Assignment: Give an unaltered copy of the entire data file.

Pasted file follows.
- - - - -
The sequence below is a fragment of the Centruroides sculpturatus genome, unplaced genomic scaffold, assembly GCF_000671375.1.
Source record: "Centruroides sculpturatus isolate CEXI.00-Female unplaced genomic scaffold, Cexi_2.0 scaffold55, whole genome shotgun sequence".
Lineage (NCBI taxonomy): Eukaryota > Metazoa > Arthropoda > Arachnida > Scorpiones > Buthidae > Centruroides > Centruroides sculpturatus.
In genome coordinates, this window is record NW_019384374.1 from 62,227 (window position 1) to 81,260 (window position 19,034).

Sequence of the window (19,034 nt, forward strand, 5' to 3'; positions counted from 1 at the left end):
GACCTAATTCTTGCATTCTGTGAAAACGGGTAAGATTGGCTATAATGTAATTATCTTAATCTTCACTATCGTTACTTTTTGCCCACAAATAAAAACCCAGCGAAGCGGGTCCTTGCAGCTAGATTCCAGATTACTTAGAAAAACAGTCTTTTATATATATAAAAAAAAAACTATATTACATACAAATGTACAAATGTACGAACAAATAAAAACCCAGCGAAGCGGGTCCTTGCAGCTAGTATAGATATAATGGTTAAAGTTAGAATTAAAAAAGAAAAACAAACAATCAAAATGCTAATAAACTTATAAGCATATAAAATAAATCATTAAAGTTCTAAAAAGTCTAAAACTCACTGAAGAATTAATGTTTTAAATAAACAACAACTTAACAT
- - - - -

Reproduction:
The sequence below is a fragment of the Centruroides sculpturatus genome, unplaced genomic scaffold, assembly GCF_000671375.1.
Source record: "Centruroides sculpturatus isolate CEXI.00-Female unplaced genomic scaffold, Cexi_2.0 scaffold55, whole genome shotgun sequence".
Lineage (NCBI taxonomy): Eukaryota > Metazoa > Arthropoda > Arachnida > Scorpiones > Buthidae > Centruroides > Centruroides sculpturatus.
In genome coordinates, this window is record NW_019384374.1 from 62,227 (window position 1) to 81,260 (window position 19,034).

Sequence of the window (19,034 nt, forward strand, 5' to 3'; positions counted from 1 at the left end):
GACCTAATTCTTGCATTCTGTGAAAACGGGTAAGATTGGCTATAATGTAATTATCTTAATCTTCACTATCGTTACTTTTTGCCCACAAATAAAAACCCAGCGAAGCGGGTCCTTGCAGCTAGATTCCAGATTACTTAGAAAAACAGTCTTTTATATATATAAAAAAAAAACTATATTACATACAAATGTACAAATGTACGAACAAATAAAAACCCAGCGAAGCGGGTCCTTGCAGCTAGTATAGATATAATGGTTAAAGTTAGAATTAAAAAAGAAAAACAAACAATCAAAATGCTAATAAACTTATAAGCATATAAAATAAATCATTAAAGTTCTAAAAAGTCTAAAACTCACTGAAGAATTAATGTTTTAAATAAACAACAACTTAACAT